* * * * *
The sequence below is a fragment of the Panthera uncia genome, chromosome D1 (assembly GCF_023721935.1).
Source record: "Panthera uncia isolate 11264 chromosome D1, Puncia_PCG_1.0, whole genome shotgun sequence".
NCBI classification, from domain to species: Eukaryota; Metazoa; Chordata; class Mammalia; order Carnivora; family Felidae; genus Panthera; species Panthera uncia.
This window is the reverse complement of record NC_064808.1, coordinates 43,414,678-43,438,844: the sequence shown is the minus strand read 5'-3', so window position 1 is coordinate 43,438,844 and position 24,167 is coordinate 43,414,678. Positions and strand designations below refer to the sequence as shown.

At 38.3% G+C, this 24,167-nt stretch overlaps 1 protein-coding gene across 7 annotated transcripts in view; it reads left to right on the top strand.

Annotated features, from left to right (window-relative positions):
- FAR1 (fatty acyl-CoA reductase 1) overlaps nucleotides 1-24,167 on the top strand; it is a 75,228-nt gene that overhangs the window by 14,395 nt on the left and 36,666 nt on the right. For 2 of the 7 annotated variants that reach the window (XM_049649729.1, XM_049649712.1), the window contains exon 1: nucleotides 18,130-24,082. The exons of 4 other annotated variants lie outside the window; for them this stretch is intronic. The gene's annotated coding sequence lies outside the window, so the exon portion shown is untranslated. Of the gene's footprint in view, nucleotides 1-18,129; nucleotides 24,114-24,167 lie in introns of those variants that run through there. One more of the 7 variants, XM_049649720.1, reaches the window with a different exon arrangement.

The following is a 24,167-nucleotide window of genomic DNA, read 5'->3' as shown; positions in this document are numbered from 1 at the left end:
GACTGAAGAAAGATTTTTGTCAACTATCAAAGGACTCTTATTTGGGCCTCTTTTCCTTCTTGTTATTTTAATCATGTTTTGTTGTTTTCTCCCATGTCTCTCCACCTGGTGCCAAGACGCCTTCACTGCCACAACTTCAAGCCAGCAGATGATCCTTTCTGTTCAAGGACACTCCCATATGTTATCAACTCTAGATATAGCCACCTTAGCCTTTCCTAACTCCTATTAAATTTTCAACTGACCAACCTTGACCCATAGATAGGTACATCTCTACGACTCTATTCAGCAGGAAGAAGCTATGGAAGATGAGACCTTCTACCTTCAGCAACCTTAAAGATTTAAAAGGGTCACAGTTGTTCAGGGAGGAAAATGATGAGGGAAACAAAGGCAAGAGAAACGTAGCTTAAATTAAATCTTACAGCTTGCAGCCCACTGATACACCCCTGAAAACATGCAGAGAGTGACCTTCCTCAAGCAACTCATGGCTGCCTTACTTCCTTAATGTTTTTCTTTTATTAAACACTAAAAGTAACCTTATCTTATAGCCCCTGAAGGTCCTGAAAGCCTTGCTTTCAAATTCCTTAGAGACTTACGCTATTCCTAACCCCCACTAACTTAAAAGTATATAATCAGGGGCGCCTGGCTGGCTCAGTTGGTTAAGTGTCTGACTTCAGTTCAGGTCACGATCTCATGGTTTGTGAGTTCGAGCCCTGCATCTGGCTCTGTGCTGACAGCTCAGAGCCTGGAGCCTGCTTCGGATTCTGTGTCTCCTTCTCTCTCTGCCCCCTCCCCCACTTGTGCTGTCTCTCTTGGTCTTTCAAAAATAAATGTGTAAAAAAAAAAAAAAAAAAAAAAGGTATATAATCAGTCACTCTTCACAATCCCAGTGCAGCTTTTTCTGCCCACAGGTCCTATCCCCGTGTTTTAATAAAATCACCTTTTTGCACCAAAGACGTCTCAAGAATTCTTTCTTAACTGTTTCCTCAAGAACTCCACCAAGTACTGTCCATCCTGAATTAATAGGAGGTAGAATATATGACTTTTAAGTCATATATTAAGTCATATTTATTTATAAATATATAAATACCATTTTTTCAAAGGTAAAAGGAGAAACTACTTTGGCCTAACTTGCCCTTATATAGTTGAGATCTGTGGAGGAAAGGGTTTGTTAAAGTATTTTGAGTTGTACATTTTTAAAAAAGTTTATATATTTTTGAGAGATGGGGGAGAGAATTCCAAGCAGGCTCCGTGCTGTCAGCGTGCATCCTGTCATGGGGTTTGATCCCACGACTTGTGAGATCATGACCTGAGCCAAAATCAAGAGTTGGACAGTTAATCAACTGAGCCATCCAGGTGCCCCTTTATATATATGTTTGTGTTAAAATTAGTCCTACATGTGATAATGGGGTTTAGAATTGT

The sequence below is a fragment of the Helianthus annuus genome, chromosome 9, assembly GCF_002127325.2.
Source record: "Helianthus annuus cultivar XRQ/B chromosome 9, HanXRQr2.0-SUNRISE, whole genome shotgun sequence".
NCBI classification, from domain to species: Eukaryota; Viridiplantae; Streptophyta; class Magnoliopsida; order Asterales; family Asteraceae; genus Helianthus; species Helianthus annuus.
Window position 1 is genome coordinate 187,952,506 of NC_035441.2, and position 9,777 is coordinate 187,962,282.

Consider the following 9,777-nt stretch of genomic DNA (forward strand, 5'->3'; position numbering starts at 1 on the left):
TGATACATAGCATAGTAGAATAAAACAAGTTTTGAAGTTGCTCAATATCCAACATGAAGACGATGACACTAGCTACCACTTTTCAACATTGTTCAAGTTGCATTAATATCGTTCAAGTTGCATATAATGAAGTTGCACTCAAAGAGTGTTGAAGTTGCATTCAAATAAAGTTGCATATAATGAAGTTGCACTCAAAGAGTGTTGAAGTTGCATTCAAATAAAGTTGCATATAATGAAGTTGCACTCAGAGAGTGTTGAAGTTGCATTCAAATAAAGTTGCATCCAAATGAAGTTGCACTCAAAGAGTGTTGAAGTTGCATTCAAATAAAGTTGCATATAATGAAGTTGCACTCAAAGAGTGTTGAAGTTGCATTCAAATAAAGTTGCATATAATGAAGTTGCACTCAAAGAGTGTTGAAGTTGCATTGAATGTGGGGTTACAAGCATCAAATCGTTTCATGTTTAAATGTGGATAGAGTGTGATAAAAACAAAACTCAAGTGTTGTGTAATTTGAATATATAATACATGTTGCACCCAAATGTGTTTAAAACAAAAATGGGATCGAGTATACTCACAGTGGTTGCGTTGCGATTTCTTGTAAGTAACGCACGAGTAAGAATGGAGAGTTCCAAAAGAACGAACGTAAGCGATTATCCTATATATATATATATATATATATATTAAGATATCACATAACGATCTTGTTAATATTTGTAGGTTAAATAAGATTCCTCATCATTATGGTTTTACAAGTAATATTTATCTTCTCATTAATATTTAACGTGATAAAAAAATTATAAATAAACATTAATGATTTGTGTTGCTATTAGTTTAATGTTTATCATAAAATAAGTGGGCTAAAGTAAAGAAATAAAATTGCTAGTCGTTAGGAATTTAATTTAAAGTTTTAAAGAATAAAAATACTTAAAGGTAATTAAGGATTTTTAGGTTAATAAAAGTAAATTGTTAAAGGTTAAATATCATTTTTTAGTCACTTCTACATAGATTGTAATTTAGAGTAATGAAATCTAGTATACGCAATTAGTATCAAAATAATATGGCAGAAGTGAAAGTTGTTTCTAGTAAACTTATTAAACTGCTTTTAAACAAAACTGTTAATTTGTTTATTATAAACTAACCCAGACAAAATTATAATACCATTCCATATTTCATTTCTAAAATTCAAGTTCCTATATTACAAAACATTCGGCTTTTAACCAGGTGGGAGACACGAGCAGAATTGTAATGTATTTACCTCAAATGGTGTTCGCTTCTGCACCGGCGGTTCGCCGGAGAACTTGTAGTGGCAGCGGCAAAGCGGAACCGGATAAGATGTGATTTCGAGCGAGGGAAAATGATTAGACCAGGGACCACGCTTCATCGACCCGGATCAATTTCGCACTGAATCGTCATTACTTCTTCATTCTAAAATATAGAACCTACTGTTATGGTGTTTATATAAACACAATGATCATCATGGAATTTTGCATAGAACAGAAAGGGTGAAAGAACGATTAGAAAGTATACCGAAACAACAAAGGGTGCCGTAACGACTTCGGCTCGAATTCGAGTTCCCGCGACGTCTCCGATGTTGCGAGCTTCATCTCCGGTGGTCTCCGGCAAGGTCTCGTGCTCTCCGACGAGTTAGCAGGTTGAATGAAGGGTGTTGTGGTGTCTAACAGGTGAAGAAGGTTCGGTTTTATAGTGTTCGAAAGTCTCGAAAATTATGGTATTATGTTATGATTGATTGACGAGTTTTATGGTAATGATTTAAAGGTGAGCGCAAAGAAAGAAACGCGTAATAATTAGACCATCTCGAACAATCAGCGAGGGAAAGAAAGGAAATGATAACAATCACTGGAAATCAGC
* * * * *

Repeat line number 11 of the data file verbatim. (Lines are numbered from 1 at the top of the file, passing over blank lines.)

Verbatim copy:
Source record: "Helianthus annuus cultivar XRQ/B chromosome 9, HanXRQr2.0-SUNRISE, whole genome shotgun sequence".